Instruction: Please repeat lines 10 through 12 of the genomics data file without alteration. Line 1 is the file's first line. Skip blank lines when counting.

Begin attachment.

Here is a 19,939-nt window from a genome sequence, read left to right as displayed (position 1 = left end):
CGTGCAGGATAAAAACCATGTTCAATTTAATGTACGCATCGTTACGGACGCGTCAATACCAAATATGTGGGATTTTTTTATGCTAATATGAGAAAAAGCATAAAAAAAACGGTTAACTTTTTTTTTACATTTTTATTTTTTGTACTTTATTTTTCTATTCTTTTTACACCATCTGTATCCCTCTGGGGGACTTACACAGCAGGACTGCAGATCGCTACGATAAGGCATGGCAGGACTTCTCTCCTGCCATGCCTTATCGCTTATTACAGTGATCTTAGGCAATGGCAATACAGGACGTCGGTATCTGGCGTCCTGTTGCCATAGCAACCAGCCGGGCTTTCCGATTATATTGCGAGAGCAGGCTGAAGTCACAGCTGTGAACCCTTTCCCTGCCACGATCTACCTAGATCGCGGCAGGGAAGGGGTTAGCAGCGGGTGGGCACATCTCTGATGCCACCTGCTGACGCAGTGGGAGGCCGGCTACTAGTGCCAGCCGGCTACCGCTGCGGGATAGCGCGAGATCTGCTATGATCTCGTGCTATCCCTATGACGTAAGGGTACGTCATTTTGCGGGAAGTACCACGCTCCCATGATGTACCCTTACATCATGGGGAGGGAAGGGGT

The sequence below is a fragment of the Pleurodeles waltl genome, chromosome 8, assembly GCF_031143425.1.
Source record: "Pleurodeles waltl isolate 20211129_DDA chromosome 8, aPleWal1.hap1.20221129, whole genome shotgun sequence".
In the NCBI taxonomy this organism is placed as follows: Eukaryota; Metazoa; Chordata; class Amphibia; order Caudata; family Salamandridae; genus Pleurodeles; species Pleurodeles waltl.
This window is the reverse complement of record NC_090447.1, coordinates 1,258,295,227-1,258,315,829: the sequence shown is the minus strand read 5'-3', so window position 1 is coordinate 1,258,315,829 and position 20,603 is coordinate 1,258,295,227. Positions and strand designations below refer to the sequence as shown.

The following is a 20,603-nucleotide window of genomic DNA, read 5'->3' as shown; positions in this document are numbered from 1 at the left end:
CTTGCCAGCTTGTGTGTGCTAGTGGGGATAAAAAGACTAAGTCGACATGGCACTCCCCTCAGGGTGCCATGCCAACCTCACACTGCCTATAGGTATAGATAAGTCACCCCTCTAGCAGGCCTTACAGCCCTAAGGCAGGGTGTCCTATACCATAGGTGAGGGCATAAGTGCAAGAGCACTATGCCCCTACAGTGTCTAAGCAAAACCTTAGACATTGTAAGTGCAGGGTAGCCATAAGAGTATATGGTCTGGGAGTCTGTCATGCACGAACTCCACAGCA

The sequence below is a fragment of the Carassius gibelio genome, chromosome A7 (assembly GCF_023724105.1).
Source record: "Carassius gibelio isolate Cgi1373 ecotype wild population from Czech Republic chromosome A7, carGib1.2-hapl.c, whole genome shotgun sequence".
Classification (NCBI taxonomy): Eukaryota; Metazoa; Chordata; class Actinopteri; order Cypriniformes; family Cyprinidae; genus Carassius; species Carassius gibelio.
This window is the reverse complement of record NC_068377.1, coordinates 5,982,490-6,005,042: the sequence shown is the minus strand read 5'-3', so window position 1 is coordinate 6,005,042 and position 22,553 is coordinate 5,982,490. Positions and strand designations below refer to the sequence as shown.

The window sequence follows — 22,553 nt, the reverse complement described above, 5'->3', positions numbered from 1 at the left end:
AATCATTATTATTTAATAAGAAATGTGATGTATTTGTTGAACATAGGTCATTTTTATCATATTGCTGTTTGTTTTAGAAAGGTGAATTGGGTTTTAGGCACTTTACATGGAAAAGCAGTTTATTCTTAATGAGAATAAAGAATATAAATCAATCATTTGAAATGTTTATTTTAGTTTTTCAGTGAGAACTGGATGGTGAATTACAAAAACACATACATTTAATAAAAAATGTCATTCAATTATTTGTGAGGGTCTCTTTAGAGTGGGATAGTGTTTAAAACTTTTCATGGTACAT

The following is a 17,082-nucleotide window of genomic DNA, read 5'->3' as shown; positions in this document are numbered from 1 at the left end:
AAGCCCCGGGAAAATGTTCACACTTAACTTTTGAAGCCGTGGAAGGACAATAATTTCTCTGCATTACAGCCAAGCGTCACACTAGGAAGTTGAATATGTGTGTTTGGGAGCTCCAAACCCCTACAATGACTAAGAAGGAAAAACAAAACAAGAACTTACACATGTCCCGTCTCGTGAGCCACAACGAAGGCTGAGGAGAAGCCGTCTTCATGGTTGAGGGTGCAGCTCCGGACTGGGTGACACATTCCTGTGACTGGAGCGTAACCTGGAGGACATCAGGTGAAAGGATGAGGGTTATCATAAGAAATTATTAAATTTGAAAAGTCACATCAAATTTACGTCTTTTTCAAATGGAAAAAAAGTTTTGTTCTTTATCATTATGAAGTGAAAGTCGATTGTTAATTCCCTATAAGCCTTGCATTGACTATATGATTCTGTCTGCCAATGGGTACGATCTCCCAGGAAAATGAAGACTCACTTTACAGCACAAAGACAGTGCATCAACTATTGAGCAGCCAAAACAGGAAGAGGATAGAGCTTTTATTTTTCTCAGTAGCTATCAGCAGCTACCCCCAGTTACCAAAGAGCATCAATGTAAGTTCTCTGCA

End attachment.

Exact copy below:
Source record: "Carassius gibelio isolate Cgi1373 ecotype wild population from Czech Republic chromosome A7, carGib1.2-hapl.c, whole genome shotgun sequence".
Classification (NCBI taxonomy): Eukaryota; Metazoa; Chordata; class Actinopteri; order Cypriniformes; family Cyprinidae; genus Carassius; species Carassius gibelio.
This window is the reverse complement of record NC_068377.1, coordinates 5,982,490-6,005,042: the sequence shown is the minus strand read 5'-3', so window position 1 is coordinate 6,005,042 and position 22,553 is coordinate 5,982,490. Positions and strand designations below refer to the sequence as shown.